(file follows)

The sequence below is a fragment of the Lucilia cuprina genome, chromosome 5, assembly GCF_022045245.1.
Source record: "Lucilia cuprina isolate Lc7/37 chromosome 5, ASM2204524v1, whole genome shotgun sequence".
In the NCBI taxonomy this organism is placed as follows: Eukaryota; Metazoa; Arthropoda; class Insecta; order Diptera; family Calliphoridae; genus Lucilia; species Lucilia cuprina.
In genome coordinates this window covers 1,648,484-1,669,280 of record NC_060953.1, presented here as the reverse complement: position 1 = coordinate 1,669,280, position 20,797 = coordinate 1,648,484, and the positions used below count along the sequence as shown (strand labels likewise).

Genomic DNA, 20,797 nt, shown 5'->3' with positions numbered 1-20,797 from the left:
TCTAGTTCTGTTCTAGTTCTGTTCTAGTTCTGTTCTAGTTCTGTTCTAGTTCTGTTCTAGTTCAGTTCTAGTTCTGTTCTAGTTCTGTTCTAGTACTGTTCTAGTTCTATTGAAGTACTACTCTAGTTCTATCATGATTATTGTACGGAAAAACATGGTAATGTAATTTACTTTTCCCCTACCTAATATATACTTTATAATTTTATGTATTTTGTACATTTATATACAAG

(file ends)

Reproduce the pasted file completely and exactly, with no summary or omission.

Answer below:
The sequence below is a fragment of the Lucilia cuprina genome, chromosome 5, assembly GCF_022045245.1.
Source record: "Lucilia cuprina isolate Lc7/37 chromosome 5, ASM2204524v1, whole genome shotgun sequence".
In the NCBI taxonomy this organism is placed as follows: Eukaryota; Metazoa; Arthropoda; class Insecta; order Diptera; family Calliphoridae; genus Lucilia; species Lucilia cuprina.
In genome coordinates this window covers 1,648,484-1,669,280 of record NC_060953.1, presented here as the reverse complement: position 1 = coordinate 1,669,280, position 20,797 = coordinate 1,648,484, and the positions used below count along the sequence as shown (strand labels likewise).

Genomic DNA, 20,797 nt, shown 5'->3' with positions numbered 1-20,797 from the left:
TCTAGTTCTGTTCTAGTTCTGTTCTAGTTCTGTTCTAGTTCTGTTCTAGTTCTGTTCTAGTTCAGTTCTAGTTCTGTTCTAGTTCTGTTCTAGTACTGTTCTAGTTCTATTGAAGTACTACTCTAGTTCTATCATGATTATTGTACGGAAAAACATGGTAATGTAATTTACTTTTCCCCTACCTAATATATACTTTATAATTTTATGTATTTTGTACATTTATATACAAG